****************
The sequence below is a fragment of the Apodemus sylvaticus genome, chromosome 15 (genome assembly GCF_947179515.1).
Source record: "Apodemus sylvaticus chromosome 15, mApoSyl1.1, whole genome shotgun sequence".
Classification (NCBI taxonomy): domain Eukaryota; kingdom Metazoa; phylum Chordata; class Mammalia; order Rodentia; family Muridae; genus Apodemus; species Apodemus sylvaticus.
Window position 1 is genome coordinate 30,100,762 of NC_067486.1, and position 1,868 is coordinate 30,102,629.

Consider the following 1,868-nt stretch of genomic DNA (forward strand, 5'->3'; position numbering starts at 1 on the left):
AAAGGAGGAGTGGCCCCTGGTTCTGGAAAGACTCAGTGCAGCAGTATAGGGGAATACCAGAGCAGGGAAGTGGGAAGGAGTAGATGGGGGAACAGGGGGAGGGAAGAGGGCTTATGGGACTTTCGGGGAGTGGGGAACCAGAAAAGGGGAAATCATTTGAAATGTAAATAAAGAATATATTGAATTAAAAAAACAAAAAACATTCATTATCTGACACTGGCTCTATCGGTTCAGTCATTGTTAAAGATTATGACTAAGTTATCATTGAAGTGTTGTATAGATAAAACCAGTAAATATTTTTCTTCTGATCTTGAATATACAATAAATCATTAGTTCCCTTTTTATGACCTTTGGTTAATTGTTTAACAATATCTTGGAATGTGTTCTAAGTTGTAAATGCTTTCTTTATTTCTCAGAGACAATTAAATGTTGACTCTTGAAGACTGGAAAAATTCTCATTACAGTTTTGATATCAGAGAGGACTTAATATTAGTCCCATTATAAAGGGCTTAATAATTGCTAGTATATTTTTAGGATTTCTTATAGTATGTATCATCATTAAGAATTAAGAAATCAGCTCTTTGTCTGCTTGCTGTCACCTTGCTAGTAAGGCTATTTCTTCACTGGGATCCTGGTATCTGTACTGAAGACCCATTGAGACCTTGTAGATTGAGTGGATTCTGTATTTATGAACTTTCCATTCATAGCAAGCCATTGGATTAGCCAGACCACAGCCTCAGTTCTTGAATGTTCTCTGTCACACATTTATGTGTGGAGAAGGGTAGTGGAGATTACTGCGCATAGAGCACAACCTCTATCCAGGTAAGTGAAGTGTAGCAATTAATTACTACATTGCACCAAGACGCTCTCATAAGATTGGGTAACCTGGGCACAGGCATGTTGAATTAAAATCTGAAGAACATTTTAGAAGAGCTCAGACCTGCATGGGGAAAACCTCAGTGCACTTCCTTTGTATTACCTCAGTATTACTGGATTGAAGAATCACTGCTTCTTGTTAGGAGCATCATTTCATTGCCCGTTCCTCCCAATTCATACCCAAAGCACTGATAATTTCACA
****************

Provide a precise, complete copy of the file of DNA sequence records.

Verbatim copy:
The sequence below is a fragment of the Apodemus sylvaticus genome, chromosome 15 (genome assembly GCF_947179515.1).
Source record: "Apodemus sylvaticus chromosome 15, mApoSyl1.1, whole genome shotgun sequence".
Classification (NCBI taxonomy): domain Eukaryota; kingdom Metazoa; phylum Chordata; class Mammalia; order Rodentia; family Muridae; genus Apodemus; species Apodemus sylvaticus.
Window position 1 is genome coordinate 30,100,762 of NC_067486.1, and position 1,868 is coordinate 30,102,629.

Consider the following 1,868-nt stretch of genomic DNA (forward strand, 5'->3'; position numbering starts at 1 on the left):
AAAGGAGGAGTGGCCCCTGGTTCTGGAAAGACTCAGTGCAGCAGTATAGGGGAATACCAGAGCAGGGAAGTGGGAAGGAGTAGATGGGGGAACAGGGGGAGGGAAGAGGGCTTATGGGACTTTCGGGGAGTGGGGAACCAGAAAAGGGGAAATCATTTGAAATGTAAATAAAGAATATATTGAATTAAAAAAACAAAAAACATTCATTATCTGACACTGGCTCTATCGGTTCAGTCATTGTTAAAGATTATGACTAAGTTATCATTGAAGTGTTGTATAGATAAAACCAGTAAATATTTTTCTTCTGATCTTGAATATACAATAAATCATTAGTTCCCTTTTTATGACCTTTGGTTAATTGTTTAACAATATCTTGGAATGTGTTCTAAGTTGTAAATGCTTTCTTTATTTCTCAGAGACAATTAAATGTTGACTCTTGAAGACTGGAAAAATTCTCATTACAGTTTTGATATCAGAGAGGACTTAATATTAGTCCCATTATAAAGGGCTTAATAATTGCTAGTATATTTTTAGGATTTCTTATAGTATGTATCATCATTAAGAATTAAGAAATCAGCTCTTTGTCTGCTTGCTGTCACCTTGCTAGTAAGGCTATTTCTTCACTGGGATCCTGGTATCTGTACTGAAGACCCATTGAGACCTTGTAGATTGAGTGGATTCTGTATTTATGAACTTTCCATTCATAGCAAGCCATTGGATTAGCCAGACCACAGCCTCAGTTCTTGAATGTTCTCTGTCACACATTTATGTGTGGAGAAGGGTAGTGGAGATTACTGCGCATAGAGCACAACCTCTATCCAGGTAAGTGAAGTGTAGCAATTAATTACTACATTGCACCAAGACGCTCTCATAAGATTGGGTAACCTGGGCACAGGCATGTTGAATTAAAATCTGAAGAACATTTTAGAAGAGCTCAGACCTGCATGGGGAAAACCTCAGTGCACTTCCTTTGTATTACCTCAGTATTACTGGATTGAAGAATCACTGCTTCTTGTTAGGAGCATCATTTCATTGCCCGTTCCTCCCAATTCATACCCAAAGCACTGATAATTTCACA